William Young was the architect commissioned in 1898 by HM Office of Works to design the new War Office. The first brick was laid in September 1901 and, when the building was completed five years later, it comprised some 26,000 and 3,000 tons respectively of Portland and York stone, as well as 25 million bricks.
Kenyon was engaged to carry out the restoration of the decorations to this fine, iconic British building. Adhering to strict security protocols was key to the successful completion of the project, as was a flexible approach to programming. The finish achieved was of the highest standard appropriate for such a prestigious and historically significant building.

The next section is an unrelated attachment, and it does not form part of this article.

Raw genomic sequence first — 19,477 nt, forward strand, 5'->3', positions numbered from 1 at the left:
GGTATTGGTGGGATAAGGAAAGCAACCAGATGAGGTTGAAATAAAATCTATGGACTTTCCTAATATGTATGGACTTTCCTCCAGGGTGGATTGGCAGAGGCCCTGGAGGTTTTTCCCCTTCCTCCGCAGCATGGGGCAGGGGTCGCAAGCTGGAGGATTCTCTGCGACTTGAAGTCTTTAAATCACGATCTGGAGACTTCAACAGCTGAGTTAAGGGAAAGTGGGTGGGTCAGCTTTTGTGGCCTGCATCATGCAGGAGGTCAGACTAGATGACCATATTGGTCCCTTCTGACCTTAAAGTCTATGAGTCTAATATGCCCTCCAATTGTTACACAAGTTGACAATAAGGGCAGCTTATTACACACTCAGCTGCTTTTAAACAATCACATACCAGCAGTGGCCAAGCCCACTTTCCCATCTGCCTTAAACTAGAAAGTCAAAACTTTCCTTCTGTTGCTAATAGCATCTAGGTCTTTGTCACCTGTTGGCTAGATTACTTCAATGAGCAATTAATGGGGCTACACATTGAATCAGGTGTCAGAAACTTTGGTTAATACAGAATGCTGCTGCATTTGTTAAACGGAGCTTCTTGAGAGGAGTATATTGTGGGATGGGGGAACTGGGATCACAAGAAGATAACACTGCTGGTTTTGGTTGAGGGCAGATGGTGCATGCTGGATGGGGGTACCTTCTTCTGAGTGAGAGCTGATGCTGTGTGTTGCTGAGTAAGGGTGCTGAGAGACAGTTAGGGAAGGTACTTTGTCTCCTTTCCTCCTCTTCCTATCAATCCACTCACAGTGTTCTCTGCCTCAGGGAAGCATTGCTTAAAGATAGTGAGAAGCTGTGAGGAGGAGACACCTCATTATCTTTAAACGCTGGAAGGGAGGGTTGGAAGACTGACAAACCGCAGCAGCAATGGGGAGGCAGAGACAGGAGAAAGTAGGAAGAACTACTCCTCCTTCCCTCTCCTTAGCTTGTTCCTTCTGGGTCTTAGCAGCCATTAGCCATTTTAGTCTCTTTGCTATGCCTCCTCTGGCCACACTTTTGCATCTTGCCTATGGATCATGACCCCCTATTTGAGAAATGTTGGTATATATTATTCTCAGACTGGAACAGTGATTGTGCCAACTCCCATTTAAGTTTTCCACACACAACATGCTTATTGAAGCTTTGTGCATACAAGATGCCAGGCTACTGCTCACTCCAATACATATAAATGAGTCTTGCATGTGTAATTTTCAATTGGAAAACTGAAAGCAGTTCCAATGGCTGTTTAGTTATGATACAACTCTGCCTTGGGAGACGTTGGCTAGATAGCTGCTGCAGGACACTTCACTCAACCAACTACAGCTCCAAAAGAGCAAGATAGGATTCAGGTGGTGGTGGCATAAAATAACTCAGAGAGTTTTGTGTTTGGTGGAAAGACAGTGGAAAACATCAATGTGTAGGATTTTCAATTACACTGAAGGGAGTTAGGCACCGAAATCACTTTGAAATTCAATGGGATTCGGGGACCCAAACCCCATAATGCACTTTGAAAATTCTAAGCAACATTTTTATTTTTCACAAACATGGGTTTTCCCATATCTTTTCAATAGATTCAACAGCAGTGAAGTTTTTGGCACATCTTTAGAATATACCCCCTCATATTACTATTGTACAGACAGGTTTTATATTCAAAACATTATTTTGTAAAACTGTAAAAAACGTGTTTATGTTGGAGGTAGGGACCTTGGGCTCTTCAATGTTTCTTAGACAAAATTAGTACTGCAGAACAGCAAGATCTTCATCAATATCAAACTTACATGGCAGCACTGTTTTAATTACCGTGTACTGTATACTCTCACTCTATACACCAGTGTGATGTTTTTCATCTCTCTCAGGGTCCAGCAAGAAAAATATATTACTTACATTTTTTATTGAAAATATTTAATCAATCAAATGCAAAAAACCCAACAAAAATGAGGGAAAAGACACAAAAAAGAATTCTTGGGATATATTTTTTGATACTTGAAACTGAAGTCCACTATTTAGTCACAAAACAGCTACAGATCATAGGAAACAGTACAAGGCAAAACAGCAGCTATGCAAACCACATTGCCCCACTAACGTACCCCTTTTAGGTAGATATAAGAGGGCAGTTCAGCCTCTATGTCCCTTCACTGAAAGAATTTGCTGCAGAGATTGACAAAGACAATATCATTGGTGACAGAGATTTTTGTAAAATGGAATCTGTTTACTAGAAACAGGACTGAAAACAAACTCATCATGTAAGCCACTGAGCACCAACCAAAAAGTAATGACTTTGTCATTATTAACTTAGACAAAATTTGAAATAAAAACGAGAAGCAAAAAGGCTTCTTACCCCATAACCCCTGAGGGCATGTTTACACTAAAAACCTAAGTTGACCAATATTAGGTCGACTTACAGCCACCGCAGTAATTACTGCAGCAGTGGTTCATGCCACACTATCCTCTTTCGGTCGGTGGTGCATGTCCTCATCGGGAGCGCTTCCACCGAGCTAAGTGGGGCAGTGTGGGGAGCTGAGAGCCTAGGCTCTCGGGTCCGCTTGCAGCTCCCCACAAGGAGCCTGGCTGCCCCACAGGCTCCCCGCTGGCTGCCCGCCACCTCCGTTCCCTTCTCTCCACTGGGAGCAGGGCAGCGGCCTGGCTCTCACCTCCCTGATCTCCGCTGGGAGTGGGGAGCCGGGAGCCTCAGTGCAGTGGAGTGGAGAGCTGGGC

After removing all of the existing decorative layers, Kenyon applied specialist decorating techniques so as to return the building to the grandeur appropriate to its status. The techniques and finishes used included rag rolling, dragging, ragging, graining and marbling. The existing masonry and stone features were fully restored and a comprehensive cleaning and external redecorating programme was undertaken. Very special attention was devoted to restoring the existing fibrous plaster mouldings to their original condition. Hardwood joinery was repolished throughout the building.